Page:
Creating spaces of learning in academia: Fostering niches for professional learning practice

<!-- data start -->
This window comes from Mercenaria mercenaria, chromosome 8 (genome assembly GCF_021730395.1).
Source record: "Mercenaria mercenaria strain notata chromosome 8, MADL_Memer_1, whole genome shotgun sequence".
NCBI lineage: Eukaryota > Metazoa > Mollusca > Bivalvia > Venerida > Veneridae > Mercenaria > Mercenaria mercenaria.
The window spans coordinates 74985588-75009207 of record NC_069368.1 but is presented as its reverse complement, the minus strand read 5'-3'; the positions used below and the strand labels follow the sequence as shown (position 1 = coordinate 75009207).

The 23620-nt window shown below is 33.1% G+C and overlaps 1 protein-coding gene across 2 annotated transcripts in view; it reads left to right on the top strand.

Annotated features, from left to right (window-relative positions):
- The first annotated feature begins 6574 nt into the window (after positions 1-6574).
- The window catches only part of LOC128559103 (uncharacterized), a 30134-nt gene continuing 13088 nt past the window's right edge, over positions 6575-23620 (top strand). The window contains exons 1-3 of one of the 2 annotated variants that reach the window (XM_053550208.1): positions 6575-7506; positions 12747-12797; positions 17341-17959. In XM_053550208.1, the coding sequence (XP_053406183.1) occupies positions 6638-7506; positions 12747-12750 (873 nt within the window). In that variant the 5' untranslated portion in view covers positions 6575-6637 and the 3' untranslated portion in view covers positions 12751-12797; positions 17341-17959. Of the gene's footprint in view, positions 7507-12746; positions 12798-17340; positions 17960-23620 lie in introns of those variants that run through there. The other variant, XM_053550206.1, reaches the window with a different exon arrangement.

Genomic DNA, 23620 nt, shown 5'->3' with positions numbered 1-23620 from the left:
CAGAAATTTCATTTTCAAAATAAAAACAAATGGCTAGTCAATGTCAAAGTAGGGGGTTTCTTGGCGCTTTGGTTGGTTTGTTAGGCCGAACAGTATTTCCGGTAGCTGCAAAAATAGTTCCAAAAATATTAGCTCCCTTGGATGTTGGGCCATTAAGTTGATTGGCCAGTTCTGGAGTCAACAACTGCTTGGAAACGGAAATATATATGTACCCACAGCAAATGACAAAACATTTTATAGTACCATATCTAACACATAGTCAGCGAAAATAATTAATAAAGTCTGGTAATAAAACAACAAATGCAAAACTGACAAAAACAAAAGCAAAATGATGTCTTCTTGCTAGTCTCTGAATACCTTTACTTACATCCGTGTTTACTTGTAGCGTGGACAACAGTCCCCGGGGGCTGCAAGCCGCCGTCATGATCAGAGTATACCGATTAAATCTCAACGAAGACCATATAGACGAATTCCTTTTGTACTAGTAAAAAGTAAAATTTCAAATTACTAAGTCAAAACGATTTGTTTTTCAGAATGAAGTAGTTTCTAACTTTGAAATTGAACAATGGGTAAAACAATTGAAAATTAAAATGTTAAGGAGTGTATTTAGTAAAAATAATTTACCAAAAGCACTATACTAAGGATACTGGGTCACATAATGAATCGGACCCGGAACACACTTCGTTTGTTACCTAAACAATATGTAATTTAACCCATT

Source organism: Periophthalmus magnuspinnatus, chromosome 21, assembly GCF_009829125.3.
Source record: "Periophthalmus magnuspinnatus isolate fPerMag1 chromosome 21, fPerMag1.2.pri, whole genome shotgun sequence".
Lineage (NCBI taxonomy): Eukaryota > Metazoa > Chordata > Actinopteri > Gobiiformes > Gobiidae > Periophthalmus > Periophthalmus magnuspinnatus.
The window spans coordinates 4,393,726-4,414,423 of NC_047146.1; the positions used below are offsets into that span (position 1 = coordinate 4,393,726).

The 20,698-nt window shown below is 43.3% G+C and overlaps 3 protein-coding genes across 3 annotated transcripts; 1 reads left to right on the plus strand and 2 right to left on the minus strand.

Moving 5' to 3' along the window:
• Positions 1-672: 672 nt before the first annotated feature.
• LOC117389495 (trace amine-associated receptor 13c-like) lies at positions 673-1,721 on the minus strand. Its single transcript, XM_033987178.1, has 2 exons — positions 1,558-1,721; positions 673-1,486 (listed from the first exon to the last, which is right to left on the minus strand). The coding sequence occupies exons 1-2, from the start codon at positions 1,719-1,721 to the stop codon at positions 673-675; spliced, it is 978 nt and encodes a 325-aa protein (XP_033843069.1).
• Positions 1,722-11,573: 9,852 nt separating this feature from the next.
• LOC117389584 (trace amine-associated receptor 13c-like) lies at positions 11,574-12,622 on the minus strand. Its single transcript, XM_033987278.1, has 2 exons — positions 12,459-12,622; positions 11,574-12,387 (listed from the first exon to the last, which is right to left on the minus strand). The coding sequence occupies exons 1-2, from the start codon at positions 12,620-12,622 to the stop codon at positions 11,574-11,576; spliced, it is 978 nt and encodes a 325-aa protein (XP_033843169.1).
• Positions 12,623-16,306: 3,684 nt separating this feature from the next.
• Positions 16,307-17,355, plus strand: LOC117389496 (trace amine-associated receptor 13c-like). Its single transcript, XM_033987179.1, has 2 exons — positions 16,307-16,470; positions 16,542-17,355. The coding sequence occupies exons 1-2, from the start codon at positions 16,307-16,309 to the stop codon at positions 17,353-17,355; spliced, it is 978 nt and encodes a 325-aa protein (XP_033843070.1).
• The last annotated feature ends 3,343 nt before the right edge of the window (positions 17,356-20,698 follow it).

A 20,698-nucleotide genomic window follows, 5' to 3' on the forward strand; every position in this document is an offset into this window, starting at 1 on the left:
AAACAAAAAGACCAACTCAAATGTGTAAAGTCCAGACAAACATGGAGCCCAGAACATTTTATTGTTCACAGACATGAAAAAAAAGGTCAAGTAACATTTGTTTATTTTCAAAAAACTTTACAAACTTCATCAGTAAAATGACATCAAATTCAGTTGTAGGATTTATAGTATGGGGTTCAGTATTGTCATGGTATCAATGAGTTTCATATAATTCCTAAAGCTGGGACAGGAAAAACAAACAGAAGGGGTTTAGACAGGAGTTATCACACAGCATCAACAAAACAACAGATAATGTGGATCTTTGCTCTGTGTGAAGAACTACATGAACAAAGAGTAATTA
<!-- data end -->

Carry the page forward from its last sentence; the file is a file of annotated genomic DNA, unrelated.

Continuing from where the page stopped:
In this presentation we present our investigation into the transformations to social relationships, labour, identity, and learning practices of academics resulting from a move by a faculty in an Australian university to a new building featuring open plan and flexible workspaces. We focus on how the practices of six academics, at a range of career stages, were pre-figured and negotiated within such built spaces. Academic work is complex and varied with characteristics of both professional autonomy and collaborative intellectual interactions shaping professional growth and productive work. To examine the shifts in social, labour, identity and learning practices, we employ the theory of practice architectures to our narrative research examining how the new built spaces both enabled and constrained the professional learning practices of the participants. We draw on a case study of the transition to the new building and explore the ways in which the move to the new building disrupted existing ecologies of practices around professional learning, and how the academics subsequently sought to establish new ‘niches’ to foster professional learning practices. The six participants made efforts to establish conditions for professional learning practices and a praxis of ‘becoming an academic’. They did so by working with, around, and against the pre-figuring arrangements of the new built environment. Our research contributes to knowledge about how workspaces can disrupt and reconfigure the professional learning practices of educators. It addresses a gap in the literature on academics’ professional learning in relation to changes in physical workspaces, making visible the ways in which academic practices are shaped by and shape new arrangements for professional learning in response to built environment.